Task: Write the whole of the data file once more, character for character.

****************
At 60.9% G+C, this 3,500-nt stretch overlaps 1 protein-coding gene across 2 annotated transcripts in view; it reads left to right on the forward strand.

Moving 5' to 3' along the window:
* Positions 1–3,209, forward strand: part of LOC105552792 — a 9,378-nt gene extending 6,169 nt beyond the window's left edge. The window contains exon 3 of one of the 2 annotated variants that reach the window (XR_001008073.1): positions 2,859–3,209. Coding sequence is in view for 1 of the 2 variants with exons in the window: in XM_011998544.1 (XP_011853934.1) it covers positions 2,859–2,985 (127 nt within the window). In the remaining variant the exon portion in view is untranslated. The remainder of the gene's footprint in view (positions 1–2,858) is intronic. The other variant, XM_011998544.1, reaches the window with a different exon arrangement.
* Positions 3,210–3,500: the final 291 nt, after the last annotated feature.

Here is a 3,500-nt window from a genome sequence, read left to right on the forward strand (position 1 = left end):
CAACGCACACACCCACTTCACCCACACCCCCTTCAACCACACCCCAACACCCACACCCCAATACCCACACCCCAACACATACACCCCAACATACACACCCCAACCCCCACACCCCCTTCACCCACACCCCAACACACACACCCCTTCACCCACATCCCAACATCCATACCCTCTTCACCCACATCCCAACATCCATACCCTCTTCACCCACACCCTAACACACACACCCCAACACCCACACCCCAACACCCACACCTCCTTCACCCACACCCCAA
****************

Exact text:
At 60.9% G+C, this 3,500-nt stretch overlaps 1 protein-coding gene across 2 annotated transcripts in view; it reads left to right on the forward strand.

Moving 5' to 3' along the window:
* Positions 1–3,209, forward strand: part of LOC105552792 — a 9,378-nt gene extending 6,169 nt beyond the window's left edge. The window contains exon 3 of one of the 2 annotated variants that reach the window (XR_001008073.1): positions 2,859–3,209. Coding sequence is in view for 1 of the 2 variants with exons in the window: in XM_011998544.1 (XP_011853934.1) it covers positions 2,859–2,985 (127 nt within the window). In the remaining variant the exon portion in view is untranslated. The remainder of the gene's footprint in view (positions 1–2,858) is intronic. The other variant, XM_011998544.1, reaches the window with a different exon arrangement.
* Positions 3,210–3,500: the final 291 nt, after the last annotated feature.

Here is a 3,500-nt window from a genome sequence, read left to right on the forward strand (position 1 = left end):
CAACGCACACACCCACTTCACCCACACCCCCTTCAACCACACCCCAACACCCACACCCCAATACCCACACCCCAACACATACACCCCAACATACACACCCCAACCCCCACACCCCCTTCACCCACACCCCAACACACACACCCCTTCACCCACATCCCAACATCCATACCCTCTTCACCCACATCCCAACATCCATACCCTCTTCACCCACACCCTAACACACACACCCCAACACCCACACCCCAACACCCACACCTCCTTCACCCACACCCCAA